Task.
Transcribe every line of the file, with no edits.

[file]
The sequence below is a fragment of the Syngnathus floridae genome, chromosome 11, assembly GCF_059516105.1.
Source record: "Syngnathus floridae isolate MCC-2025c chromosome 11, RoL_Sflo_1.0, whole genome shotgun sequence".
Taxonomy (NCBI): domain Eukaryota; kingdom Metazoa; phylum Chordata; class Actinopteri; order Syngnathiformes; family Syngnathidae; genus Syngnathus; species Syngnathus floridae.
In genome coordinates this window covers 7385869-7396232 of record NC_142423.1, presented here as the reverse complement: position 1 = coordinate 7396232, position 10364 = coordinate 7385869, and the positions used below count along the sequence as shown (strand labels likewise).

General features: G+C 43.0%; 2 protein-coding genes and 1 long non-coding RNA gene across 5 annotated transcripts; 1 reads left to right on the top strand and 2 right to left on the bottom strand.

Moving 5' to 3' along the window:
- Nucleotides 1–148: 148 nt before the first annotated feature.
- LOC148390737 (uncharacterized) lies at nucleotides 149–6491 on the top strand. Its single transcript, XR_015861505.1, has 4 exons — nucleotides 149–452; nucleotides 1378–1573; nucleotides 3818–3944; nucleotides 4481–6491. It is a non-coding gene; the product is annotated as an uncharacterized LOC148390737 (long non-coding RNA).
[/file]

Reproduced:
The sequence below is a fragment of the Syngnathus floridae genome, chromosome 11, assembly GCF_059516105.1.
Source record: "Syngnathus floridae isolate MCC-2025c chromosome 11, RoL_Sflo_1.0, whole genome shotgun sequence".
Taxonomy (NCBI): domain Eukaryota; kingdom Metazoa; phylum Chordata; class Actinopteri; order Syngnathiformes; family Syngnathidae; genus Syngnathus; species Syngnathus floridae.
In genome coordinates this window covers 7385869-7396232 of record NC_142423.1, presented here as the reverse complement: position 1 = coordinate 7396232, position 10364 = coordinate 7385869, and the positions used below count along the sequence as shown (strand labels likewise).

General features: G+C 43.0%; 2 protein-coding genes and 1 long non-coding RNA gene across 5 annotated transcripts; 1 reads left to right on the top strand and 2 right to left on the bottom strand.

Moving 5' to 3' along the window:
- Nucleotides 1–148: 148 nt before the first annotated feature.
- LOC148390737 (uncharacterized) lies at nucleotides 149–6491 on the top strand. Its single transcript, XR_015861505.1, has 4 exons — nucleotides 149–452; nucleotides 1378–1573; nucleotides 3818–3944; nucleotides 4481–6491. It is a non-coding gene; the product is annotated as an uncharacterized LOC148390737 (long non-coding RNA).